William "Count" Basie (August 21, 1904 – April 26, 1984) was an American jazz pianist, organist, bandleader, and composer. His mother first taught him piano and he started performing in his teens. Dropping out of school, he learned to operate lights for vaudeville and improvised to accompany silent films at a local theatre in his town of Red Bank, New Jersey. By 16, he increasingly played jazz piano at parties, resorts and other venues. In 1924, he went to Harlem, where his performing career expanded; he toured with groups to the major jazz cities of Chicago, St. Louis and Kansas City. In 1929 he joined Bennie Moten's band in Kansas City, and played with them until Moten's death in 1935. That year Basie formed his own jazz orchestra, and in 1936 took them to Chicago for a long engagement and their first recording. He led the group for almost 50 years, creating innovations like the use of two "split" tenor saxophones, emphasizing the rhythm section, riffing with a big band, using arrangers to broaden their sound, and others. Many notable musicians came to prominence under his direction, including the tenor saxophonists Lester Young and Herschel Evans, the guitarist Freddie Green, trumpeters Buck Clayton and Harry "Sweets" Edison and singers Jimmy Rushing and Joe Williams. Basie's theme songs were "One O'Clock Jump," developed in 1935 in the early days of his band, and "April In Paris".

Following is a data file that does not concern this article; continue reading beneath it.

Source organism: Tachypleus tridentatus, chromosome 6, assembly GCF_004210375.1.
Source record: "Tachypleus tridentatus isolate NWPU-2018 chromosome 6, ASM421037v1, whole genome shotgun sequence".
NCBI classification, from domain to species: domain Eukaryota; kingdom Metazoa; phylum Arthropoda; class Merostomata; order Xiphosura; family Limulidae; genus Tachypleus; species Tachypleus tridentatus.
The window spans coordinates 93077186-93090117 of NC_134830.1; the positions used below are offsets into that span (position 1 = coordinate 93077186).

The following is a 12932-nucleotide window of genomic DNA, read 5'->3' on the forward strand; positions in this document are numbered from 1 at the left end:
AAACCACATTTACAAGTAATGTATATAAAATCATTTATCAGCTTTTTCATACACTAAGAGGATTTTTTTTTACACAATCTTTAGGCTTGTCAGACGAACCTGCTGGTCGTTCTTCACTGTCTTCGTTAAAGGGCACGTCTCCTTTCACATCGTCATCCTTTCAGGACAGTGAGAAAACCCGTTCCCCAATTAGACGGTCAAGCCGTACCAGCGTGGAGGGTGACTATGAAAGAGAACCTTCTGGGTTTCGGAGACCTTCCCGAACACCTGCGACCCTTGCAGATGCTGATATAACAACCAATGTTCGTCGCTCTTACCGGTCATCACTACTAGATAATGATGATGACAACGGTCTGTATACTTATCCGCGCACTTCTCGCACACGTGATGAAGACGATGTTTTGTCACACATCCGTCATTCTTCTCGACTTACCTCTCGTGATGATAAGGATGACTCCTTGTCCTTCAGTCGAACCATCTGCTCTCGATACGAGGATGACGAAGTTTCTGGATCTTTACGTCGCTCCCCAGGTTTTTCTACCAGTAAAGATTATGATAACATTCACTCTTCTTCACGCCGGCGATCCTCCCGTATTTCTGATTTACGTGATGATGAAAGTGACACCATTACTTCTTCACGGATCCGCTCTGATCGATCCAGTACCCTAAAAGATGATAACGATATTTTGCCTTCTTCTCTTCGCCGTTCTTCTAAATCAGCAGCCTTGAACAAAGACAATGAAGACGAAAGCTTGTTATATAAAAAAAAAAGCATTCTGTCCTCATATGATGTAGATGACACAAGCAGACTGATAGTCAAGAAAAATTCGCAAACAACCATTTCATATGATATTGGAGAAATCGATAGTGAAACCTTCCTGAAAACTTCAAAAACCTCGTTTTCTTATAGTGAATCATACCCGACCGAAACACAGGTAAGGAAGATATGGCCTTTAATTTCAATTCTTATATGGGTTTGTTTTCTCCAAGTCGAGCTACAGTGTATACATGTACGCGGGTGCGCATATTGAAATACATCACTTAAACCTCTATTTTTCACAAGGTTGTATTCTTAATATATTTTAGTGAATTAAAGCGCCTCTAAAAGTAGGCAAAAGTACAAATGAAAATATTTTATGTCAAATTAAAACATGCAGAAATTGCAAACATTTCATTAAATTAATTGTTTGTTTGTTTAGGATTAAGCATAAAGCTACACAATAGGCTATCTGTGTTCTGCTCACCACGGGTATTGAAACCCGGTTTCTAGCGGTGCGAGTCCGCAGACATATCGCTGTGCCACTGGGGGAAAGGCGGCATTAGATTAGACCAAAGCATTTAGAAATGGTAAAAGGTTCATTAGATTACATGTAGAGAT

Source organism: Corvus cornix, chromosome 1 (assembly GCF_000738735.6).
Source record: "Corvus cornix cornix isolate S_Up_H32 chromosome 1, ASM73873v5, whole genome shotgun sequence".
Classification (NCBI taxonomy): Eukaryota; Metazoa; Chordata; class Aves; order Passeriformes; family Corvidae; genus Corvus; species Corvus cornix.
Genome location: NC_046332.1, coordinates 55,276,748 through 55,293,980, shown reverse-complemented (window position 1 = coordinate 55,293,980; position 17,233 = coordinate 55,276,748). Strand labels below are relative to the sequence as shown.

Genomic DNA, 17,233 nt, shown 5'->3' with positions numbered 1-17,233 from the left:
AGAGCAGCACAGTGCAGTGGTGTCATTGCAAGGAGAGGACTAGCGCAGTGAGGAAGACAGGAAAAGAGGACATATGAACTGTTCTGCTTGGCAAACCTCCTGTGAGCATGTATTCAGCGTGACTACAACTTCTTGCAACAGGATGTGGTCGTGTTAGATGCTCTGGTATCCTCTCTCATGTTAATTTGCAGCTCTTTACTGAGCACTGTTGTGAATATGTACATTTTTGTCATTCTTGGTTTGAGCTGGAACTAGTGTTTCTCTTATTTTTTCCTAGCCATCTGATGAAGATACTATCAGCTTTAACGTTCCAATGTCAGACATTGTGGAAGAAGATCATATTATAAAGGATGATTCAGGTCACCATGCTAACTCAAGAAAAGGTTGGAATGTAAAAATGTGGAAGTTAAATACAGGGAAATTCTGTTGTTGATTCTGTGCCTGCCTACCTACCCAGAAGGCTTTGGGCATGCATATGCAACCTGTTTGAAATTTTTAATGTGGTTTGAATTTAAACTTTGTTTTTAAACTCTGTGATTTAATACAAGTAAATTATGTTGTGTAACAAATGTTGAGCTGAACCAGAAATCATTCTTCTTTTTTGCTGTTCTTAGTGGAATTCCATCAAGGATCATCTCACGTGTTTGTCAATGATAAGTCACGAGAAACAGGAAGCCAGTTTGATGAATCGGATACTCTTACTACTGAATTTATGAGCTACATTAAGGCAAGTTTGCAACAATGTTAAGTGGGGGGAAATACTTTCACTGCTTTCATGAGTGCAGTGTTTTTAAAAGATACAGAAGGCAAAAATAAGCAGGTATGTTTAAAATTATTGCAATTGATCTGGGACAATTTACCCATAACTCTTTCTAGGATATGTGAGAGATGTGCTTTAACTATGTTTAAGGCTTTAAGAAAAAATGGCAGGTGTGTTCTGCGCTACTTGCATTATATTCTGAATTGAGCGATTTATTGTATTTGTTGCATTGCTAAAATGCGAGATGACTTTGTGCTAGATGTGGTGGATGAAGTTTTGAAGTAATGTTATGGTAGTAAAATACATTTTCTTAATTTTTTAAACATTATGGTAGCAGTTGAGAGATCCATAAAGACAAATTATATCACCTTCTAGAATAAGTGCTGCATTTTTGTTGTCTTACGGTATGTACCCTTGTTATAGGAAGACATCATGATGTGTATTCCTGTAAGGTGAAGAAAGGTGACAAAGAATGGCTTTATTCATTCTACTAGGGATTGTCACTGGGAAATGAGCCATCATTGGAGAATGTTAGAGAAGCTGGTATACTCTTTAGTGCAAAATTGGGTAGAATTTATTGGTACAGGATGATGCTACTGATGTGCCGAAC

Although the war was over, the United States still had considerable numbers of men in its Armed Forces and continued to supply them with the music from "back home" in the form of specially recorded programmes under the auspicies of the Armed Forces Radio Service. These 16-inch records playing at 33 and 1/3 rpm offered programmes of 15 and 30 minutes duration usually from live performances. The music on this CD is taken from three such programmes recorded at the Aquarium Restaurant over a period of just three weeks. The tunes that are played include material that had been in the band’s repertoire since the early days augmented by some new compositions. Although he was no longer a member of the band, Buck Clayton’s arrangements still figure strongly and the arrangements of Jimmy Mundy that had been in the band book for some time were also featured. The programmes show variety in pace and style and are laced with vocals from Jimmy Rushing and Ann Moore. The band itself, showed signs of influence from the emerging bop style but it never lost its ability to swing whatever the tempo. It could generate passion on the upbeat numbers without ever losing the essential underlying swing for which it had initially been recognised.